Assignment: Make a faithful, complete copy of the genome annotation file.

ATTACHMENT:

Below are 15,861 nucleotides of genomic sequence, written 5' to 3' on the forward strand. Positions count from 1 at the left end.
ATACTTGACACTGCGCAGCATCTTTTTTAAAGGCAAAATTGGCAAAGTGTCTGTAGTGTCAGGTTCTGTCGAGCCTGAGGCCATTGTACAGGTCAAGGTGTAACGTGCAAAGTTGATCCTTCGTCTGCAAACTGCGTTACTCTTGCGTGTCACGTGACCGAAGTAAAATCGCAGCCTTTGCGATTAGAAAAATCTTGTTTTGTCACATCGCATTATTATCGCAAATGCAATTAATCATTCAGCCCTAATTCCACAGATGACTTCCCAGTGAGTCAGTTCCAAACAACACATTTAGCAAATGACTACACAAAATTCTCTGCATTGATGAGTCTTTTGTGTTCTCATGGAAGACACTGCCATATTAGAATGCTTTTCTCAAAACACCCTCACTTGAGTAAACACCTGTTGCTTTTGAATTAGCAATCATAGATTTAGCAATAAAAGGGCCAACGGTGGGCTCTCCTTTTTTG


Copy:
Below are 15,861 nucleotides of genomic sequence, written 5' to 3' on the forward strand. Positions count from 1 at the left end.
ATACTTGACACTGCGCAGCATCTTTTTTAAAGGCAAAATTGGCAAAGTGTCTGTAGTGTCAGGTTCTGTCGAGCCTGAGGCCATTGTACAGGTCAAGGTGTAACGTGCAAAGTTGATCCTTCGTCTGCAAACTGCGTTACTCTTGCGTGTCACGTGACCGAAGTAAAATCGCAGCCTTTGCGATTAGAAAAATCTTGTTTTGTCACATCGCATTATTATCGCAAATGCAATTAATCATTCAGCCCTAATTCCACAGATGACTTCCCAGTGAGTCAGTTCCAAACAACACATTTAGCAAATGACTACACAAAATTCTCTGCATTGATGAGTCTTTTGTGTTCTCATGGAAGACACTGCCATATTAGAATGCTTTTCTCAAAACACCCTCACTTGAGTAAACACCTGTTGCTTTTGAATTAGCAATCATAGATTTAGCAATAAAAGGGCCAACGGTGGGCTCTCCTTTTTTG